10. Ghostbusters, Peter Venkman

Columbia Pictures

Ghostbusters had a long, complicated road to the big screen. When Dan Aykroyd first developed the project, he envisioned it as a follow-up to The Blues Brothers about a team of time traveling ghost hunters in the distant future. But then, just as the project started moving forward, its supposed star died of a drug overdose.

From day one, Belushi was envisioned as Peter Venkman, the smooth talking ladies man/paranormal investigator, but his death threw the project into a tailspin. Richard Pryor was briefly considered for the lead role, before it fell into Bill Murray’s lap. It’s near sacrilege to picture Ghostbusters without Murray’s unique persona steering the ship, but it’s fun to imagine what Belushi would’ve brought to the comedy classic. Aykroyd and director Ivan Reitman have always said that lovable ghoul Slimer is basically a tribute to Belushi in slimy, spectral form.

9. Moon Over Miami (aka American Hustle), Shelly Slutsky

Columbia Pictures

Shortly before Belushi’s death, famed French auteur Louis Malle began developing a script based on the FBI Abscam story, a sting operation in the 1970s that led to the arrest of numerous politicians. If that sounds familiar, it’s because filmmaker David O. Russell mined the same true story in 2013 for his Oscar favorite American Hustle.

Moon Over Miami, as the project was known at the time, would’ve allowed both Malle and Belushi to step outside their comfort zone, creating more of a sharp satire than a flat out comedy or drama. Belushi would’ve played Shelly Slutsky, a slobbish conman similar to the role Christian Bale played in American Hustle. Belushi’s partner in crime, Dan Aykroyd, was also being eyed for the role of Otis Presby, otherwise known as Bradley Cooper’s FBI agent on the edge. If all the pieces had come together, this movie had the potential to be a major turning point for the creative partnership of Belushi and Aykroyd. Playwright John Guare, who penned the script, would stage the screenplay years later, but this version of the story would never make it to the big screen.

8. Fatty Arbuckle biopic

Keystone Studios

Belushi was the first of many larger than life comedic actors to explore the possibility of playing the legendary silent film star, who all but invented the idea of the chubby comedian on the big screen. The story of Arbuckle’s rise and tragic fall at the dawn of Hollywood could’ve provided Belushi with a chance to be funny, while also exploring the inherent darkness of being the “fat guy who falls down.”

7. Animal House 2, John ‘Bluto’ Blutarsky


Animal House had the biggest box office ever for a comedy when it came out, so it’s no surprise a sequel was immediately put into development. The story would have followed Bluto, Otter and the boys reuniting during the Summer of Love, but Belushi resisted, for fear of being typecast, and the project never came together. Belushi’s passing thankfully spared moviegoers from what would no doubt have been a lesser sequel to a comedy classic.

6. Noble Rot, Johnny Glorioso

Buena Vista Television

This dark comedy about a dysfunctional family of winemakers was a passion project for Belushi, who co-wrote the script with fellow SNL writer/performer Don “Father Guido Sarducci” Novello. Alas, his death would leave the project in limbo, and we would never get to see what a movie co-written by and starring Belushi would’ve looked like.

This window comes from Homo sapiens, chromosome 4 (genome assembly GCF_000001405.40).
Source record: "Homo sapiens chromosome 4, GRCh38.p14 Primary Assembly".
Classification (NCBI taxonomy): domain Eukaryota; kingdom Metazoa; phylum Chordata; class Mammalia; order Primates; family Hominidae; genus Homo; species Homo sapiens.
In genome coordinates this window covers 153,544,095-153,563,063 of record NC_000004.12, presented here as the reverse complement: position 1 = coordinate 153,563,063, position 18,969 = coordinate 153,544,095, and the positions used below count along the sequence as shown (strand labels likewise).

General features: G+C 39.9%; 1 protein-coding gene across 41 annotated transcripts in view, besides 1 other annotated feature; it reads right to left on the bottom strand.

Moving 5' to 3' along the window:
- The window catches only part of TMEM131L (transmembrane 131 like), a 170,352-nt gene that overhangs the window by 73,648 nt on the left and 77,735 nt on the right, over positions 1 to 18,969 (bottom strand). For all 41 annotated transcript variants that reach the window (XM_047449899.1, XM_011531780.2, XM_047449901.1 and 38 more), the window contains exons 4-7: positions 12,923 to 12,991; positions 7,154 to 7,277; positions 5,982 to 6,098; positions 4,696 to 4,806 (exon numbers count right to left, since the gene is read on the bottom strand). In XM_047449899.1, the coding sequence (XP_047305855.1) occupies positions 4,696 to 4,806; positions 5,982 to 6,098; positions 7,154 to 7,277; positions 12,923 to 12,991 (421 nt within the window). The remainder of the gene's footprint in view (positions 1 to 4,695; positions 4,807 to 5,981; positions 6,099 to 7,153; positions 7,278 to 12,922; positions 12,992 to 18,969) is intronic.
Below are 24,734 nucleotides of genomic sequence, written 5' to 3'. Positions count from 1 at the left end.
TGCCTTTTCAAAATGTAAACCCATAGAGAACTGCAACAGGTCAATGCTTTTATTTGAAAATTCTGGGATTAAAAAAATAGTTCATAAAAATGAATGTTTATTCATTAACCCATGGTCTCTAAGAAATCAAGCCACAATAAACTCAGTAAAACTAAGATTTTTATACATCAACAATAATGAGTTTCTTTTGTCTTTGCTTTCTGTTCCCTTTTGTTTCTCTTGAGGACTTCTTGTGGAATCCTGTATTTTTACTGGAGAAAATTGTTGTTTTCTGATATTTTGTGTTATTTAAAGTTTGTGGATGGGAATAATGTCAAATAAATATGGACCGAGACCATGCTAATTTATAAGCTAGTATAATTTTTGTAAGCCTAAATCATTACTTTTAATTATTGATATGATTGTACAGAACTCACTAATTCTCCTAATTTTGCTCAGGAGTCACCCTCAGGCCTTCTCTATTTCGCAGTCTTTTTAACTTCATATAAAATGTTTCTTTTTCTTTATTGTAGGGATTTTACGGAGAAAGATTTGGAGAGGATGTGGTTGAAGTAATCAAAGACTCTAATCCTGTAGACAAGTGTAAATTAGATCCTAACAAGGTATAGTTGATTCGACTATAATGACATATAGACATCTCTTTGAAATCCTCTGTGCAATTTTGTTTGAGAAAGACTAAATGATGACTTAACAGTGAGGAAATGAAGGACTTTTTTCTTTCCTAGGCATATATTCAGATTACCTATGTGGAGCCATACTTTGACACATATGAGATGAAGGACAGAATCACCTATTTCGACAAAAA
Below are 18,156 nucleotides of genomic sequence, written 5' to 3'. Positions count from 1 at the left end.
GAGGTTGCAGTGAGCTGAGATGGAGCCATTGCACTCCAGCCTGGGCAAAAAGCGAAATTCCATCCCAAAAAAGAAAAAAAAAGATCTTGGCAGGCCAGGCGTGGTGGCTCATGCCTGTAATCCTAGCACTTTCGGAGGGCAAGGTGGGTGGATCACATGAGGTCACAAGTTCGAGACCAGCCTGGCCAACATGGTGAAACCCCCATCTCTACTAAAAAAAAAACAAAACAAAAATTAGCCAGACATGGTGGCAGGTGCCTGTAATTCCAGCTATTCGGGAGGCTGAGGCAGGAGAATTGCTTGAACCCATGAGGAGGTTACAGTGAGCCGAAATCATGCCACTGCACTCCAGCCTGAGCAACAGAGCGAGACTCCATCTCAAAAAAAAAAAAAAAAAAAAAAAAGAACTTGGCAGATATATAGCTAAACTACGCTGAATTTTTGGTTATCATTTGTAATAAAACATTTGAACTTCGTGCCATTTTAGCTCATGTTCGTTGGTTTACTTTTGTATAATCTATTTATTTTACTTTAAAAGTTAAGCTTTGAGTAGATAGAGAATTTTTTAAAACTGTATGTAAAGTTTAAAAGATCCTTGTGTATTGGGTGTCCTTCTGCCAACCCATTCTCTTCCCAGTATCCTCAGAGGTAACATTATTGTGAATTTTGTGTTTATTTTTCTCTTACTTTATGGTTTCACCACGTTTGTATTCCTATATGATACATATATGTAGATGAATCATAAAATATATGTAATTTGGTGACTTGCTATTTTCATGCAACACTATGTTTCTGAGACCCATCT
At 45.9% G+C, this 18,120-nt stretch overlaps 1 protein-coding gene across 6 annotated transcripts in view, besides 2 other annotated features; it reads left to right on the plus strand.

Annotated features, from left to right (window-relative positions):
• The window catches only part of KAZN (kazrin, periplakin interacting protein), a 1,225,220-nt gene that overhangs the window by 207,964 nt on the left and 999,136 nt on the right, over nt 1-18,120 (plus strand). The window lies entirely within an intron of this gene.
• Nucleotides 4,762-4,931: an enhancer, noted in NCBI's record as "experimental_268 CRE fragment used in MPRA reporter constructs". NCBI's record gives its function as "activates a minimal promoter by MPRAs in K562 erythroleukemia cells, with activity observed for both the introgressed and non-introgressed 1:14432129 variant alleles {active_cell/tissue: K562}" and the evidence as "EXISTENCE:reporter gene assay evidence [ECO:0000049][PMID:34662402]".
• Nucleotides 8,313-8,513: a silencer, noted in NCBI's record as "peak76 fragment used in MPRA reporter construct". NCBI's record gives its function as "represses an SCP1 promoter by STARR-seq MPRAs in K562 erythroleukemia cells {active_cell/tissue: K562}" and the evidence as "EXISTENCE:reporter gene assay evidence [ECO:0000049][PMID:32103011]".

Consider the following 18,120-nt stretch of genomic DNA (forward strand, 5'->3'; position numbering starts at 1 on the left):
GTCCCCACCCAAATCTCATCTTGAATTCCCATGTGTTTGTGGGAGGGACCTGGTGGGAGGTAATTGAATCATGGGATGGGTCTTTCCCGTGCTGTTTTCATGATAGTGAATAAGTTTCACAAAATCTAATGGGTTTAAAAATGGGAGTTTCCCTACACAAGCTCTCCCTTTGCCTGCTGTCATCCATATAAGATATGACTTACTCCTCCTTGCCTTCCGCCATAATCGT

5. Nothing Lasts Forever, Cameo

This odd outing, that never saw a theatrical release, came from the mind of SNL‘s resident filmmaker Tom Schiller. After years of churning out shorts for the late night show — like the Belushi classic Don’t Look Back in Anger and La Dolce Gilda — Schiller made a movie that truly defies description.

Set in an alternate universe New York City, where everything has the feel of a 1930s musical, the Lorne Michaels-produced film features cameos from SNL favorites Dan Aykroyd and Bill Murray. Rumor has it Belushi was supposed to cameo, but sadly died six weeks before filming.

4. Spies Like Us, Emmett Fitz-Hume

This cold war comedy is a relic of its time. Not the funniest movie on anyone’s filmography, it’s still good for a few laughs. Belushi was slated to play Emmett Fitz-Hume, the role that eventually went to Chevy Chase. Considering Belushi was reportedly no fan of his former SNL cohort, that casting just seems like adding insult to injury.

3. Fear and Loathing in Las Vegas, Dr. Gonzo

A big screen take on Hunter S. Thompson’s novel starring Dan Aykroyd and John Belushi makes so much sense, it’s a wonder it never came together. Aykroyd’s odd, clipped intensity as Raoul Duke, alongside Belushi’s unhinged, swarthy madness as Dr. Gonzo, is pitch perfect casting. Sadly, the project evaporated with Belushi’s passing and the novel floated around Hollywood for another decade before Terry Gilliam finally made his adaptation.

2. Gangs of New York, Bill “The Butcher” Cutting

Martin Scorsese’s passion project was in development for so long, Belushi was the first choice to play the role that Daniel Day-Lewis later made famous. While the film that Scorsese eventually made has its merits, it surely would’ve provided a drastically different type of part for Belushi to dig into. Even more amazing is the fact that Aykroyd was being considered for the part of Amsterdam Vallon at the time. If only we lived in a world where the The Blues Brothers duked it out in period garb in a Scorsese film.

1. Three Amigos, Ned Nederlander

Yet another in the long line of supposed Aykroyd/Belushi projects that were in development post-Blues Brothers, Belushi was set to play Ned Nederlander before he passed away. Martin Short was brought in as a replacement, giving a wonderful performance, but one that would seem to be the polar opposite of what Belushi would’ve done with the material.